Bilal’s career is odd: He is indelibly associated with the rise of early-’00s neo-soul, and while he hasn’t become as famous as some of his contemporaries, he also didn’t disappear down a wormhole like D’Angelo. Bilal’s elastic, glorious voice has been a reliable presence on Roots records and other rap projects over the last 10 years, but his solo career, hampered by the usual setbacks, sputtered. His name seemed destined to be forever preceded by a “ft.”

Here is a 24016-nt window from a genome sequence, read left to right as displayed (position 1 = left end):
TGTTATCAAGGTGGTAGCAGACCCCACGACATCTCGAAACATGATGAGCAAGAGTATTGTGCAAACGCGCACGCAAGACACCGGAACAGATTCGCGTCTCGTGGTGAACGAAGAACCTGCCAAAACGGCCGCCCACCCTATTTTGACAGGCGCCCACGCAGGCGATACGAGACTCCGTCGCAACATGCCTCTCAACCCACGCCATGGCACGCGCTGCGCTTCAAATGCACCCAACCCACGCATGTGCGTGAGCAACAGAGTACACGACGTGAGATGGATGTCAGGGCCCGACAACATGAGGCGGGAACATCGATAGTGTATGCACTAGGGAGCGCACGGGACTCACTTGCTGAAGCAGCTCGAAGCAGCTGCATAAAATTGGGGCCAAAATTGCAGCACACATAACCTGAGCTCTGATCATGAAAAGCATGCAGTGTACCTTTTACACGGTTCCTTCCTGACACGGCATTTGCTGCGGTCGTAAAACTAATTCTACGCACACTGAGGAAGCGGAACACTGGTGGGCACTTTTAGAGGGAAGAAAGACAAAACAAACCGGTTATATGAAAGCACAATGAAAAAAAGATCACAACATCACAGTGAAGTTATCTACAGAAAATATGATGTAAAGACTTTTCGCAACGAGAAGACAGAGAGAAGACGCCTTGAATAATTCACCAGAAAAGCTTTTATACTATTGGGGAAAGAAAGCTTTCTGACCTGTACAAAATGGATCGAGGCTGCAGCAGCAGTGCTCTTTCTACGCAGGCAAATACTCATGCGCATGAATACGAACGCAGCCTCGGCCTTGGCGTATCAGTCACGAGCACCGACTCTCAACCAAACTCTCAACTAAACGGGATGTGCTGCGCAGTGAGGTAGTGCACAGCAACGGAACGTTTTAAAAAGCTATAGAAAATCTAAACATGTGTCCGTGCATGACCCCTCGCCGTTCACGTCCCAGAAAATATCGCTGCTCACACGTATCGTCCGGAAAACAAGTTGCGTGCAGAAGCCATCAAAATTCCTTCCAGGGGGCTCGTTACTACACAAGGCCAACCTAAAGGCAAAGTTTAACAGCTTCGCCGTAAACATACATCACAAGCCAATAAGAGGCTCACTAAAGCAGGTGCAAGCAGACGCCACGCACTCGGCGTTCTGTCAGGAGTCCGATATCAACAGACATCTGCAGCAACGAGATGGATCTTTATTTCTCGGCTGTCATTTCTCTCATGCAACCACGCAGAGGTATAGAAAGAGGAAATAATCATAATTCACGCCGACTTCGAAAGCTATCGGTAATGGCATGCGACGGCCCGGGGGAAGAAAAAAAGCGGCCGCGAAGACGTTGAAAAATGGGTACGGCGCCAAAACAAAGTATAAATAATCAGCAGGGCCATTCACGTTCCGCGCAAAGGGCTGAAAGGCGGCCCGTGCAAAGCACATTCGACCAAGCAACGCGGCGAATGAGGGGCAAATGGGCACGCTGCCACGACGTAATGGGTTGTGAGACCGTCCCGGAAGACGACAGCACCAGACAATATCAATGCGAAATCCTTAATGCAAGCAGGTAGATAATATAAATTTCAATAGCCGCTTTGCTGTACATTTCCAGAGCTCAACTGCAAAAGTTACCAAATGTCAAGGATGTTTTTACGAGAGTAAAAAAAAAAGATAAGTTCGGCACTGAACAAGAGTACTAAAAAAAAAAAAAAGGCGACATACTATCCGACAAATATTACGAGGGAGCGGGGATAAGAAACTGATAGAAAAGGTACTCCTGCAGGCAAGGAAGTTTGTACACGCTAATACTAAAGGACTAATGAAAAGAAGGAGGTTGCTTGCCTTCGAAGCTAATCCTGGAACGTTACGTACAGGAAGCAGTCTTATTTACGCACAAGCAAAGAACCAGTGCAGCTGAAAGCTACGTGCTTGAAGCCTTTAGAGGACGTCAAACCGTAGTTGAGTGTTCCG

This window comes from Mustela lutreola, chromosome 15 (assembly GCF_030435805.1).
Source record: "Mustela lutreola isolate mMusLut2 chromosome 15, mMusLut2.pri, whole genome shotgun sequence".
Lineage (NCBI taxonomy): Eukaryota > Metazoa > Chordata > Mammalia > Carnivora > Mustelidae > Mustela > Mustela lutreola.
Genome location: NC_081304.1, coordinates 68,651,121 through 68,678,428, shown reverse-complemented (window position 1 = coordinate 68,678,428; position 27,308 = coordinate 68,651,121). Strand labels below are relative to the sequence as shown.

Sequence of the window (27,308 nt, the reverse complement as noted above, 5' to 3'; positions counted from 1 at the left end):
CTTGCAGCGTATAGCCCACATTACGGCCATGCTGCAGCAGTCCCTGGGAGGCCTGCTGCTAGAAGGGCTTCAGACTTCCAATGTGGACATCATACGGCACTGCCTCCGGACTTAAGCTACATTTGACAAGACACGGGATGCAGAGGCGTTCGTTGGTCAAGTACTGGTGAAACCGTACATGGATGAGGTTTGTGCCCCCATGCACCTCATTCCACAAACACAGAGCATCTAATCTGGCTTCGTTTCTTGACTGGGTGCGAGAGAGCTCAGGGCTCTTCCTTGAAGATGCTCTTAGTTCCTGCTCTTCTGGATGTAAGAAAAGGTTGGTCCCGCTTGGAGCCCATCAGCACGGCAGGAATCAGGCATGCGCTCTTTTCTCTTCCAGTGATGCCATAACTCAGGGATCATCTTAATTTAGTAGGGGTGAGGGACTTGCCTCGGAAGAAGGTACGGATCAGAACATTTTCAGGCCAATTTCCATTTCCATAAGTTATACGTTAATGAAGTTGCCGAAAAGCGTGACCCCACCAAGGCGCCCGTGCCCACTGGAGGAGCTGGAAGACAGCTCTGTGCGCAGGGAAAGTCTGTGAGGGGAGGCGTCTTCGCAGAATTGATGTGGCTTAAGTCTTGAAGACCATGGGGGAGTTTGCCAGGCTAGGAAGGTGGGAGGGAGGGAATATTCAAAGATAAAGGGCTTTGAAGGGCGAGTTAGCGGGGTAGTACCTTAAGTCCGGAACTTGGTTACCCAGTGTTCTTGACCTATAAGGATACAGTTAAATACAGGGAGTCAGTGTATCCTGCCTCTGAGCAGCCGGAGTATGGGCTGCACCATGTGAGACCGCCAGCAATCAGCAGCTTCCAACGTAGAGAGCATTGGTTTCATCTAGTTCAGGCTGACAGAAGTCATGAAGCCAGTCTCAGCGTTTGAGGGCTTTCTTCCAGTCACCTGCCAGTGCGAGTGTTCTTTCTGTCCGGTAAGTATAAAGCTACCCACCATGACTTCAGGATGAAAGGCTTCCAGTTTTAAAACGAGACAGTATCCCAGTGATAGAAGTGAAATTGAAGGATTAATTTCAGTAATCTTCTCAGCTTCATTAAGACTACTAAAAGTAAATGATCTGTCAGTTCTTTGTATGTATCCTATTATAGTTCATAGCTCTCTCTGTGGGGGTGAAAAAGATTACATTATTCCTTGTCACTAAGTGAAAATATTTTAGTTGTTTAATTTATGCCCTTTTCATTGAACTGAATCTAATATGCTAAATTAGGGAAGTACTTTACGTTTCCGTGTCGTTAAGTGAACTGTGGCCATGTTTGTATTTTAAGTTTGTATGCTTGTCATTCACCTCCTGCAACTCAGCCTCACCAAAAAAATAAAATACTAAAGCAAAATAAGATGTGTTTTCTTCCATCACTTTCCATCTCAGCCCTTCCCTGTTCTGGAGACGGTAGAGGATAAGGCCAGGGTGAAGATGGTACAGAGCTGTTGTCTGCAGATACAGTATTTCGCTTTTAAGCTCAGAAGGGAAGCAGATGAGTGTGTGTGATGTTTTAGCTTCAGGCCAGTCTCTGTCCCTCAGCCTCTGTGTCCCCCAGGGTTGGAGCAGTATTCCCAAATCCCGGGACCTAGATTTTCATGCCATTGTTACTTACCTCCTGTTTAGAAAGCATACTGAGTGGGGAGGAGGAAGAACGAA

A Love Surreal, released last winter, is only his third in 12 years, a batting average only slightly higher than D’Angelo’s. The album doesn’t reflect any bitterness or discontent, however; it is a lush, relaxed album, one that pivots neatly between styles. “West Side Girl” is grotty, sexy and Prince-ly; “Slipping Away” gazes at the stars like Donny Hathaway; “Lost For Now” even sounds remarkably like Big Star.